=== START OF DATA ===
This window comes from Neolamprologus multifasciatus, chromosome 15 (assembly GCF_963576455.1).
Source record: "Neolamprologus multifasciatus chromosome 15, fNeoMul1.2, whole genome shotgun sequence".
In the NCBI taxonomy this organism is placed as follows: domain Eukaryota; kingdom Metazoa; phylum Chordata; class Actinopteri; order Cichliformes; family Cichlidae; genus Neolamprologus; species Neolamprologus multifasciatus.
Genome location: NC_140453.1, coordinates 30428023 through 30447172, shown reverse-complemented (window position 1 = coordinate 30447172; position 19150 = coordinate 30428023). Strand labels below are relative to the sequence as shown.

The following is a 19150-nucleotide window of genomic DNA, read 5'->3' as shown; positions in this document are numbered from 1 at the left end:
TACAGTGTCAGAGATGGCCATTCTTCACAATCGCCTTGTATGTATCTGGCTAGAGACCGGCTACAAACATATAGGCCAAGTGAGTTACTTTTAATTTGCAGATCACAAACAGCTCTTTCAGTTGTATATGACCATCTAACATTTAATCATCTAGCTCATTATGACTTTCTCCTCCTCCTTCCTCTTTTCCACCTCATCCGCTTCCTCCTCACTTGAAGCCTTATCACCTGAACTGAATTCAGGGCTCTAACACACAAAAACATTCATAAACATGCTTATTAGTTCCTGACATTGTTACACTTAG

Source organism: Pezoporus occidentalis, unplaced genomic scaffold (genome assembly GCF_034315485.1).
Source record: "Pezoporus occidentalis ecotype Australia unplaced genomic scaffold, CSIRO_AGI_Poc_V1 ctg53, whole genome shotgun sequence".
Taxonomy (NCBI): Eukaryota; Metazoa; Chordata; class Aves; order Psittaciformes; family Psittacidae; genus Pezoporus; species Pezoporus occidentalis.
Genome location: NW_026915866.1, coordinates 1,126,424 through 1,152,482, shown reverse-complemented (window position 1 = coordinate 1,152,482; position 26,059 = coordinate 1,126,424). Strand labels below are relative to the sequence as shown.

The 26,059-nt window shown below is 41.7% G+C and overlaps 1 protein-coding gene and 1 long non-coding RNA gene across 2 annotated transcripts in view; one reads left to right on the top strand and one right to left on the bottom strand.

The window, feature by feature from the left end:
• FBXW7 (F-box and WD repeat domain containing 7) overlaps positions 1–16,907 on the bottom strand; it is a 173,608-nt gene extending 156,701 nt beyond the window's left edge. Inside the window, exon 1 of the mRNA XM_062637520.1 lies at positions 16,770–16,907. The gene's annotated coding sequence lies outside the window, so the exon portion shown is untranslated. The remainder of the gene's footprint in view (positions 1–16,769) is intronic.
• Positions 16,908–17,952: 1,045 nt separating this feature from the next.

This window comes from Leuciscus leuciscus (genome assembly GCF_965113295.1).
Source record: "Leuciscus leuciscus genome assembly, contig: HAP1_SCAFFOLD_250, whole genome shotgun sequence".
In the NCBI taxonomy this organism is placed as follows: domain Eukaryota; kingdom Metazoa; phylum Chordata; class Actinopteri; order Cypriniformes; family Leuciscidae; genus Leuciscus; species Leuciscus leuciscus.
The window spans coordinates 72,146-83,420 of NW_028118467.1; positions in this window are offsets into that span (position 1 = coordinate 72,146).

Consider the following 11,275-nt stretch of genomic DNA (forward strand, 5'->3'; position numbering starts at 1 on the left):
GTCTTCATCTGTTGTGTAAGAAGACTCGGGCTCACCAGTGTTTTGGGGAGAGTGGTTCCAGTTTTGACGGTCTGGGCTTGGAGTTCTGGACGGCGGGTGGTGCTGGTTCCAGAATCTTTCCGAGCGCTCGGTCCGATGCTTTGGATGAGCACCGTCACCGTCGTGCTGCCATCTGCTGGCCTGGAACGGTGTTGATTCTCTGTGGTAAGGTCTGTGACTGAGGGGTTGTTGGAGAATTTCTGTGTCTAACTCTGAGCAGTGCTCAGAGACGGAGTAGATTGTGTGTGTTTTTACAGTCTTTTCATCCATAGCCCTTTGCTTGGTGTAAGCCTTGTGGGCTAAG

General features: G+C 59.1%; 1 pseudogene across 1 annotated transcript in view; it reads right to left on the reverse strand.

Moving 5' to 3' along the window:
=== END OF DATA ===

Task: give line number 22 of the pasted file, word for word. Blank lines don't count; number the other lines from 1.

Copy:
Moving 5' to 3' along the window: